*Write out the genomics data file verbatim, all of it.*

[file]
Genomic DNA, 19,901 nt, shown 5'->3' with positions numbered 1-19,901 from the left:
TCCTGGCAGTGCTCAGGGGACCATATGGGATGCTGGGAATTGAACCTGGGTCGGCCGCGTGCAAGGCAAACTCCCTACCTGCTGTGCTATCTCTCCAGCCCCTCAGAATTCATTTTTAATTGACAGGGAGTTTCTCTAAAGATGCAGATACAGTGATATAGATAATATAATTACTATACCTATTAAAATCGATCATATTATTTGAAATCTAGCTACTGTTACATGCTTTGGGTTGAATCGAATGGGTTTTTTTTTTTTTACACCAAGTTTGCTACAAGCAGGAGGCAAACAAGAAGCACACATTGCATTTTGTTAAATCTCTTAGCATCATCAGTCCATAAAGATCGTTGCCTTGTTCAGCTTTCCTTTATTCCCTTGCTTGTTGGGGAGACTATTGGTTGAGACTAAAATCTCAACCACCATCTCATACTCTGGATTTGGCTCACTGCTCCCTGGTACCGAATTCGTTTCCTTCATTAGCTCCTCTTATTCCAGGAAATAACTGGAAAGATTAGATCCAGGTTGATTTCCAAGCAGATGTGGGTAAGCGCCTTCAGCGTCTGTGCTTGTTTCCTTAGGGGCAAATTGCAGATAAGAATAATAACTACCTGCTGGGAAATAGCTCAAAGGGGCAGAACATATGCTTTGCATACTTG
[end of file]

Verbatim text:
Genomic DNA, 19,901 nt, shown 5'->3' with positions numbered 1-19,901 from the left:
TCCTGGCAGTGCTCAGGGGACCATATGGGATGCTGGGAATTGAACCTGGGTCGGCCGCGTGCAAGGCAAACTCCCTACCTGCTGTGCTATCTCTCCAGCCCCTCAGAATTCATTTTTAATTGACAGGGAGTTTCTCTAAAGATGCAGATACAGTGATATAGATAATATAATTACTATACCTATTAAAATCGATCATATTATTTGAAATCTAGCTACTGTTACATGCTTTGGGTTGAATCGAATGGGTTTTTTTTTTTTTACACCAAGTTTGCTACAAGCAGGAGGCAAACAAGAAGCACACATTGCATTTTGTTAAATCTCTTAGCATCATCAGTCCATAAAGATCGTTGCCTTGTTCAGCTTTCCTTTATTCCCTTGCTTGTTGGGGAGACTATTGGTTGAGACTAAAATCTCAACCACCATCTCATACTCTGGATTTGGCTCACTGCTCCCTGGTACCGAATTCGTTTCCTTCATTAGCTCCTCTTATTCCAGGAAATAACTGGAAAGATTAGATCCAGGTTGATTTCCAAGCAGATGTGGGTAAGCGCCTTCAGCGTCTGTGCTTGTTTCCTTAGGGGCAAATTGCAGATAAGAATAATAACTACCTGCTGGGAAATAGCTCAAAGGGGCAGAACATATGCTTTGCATACTTG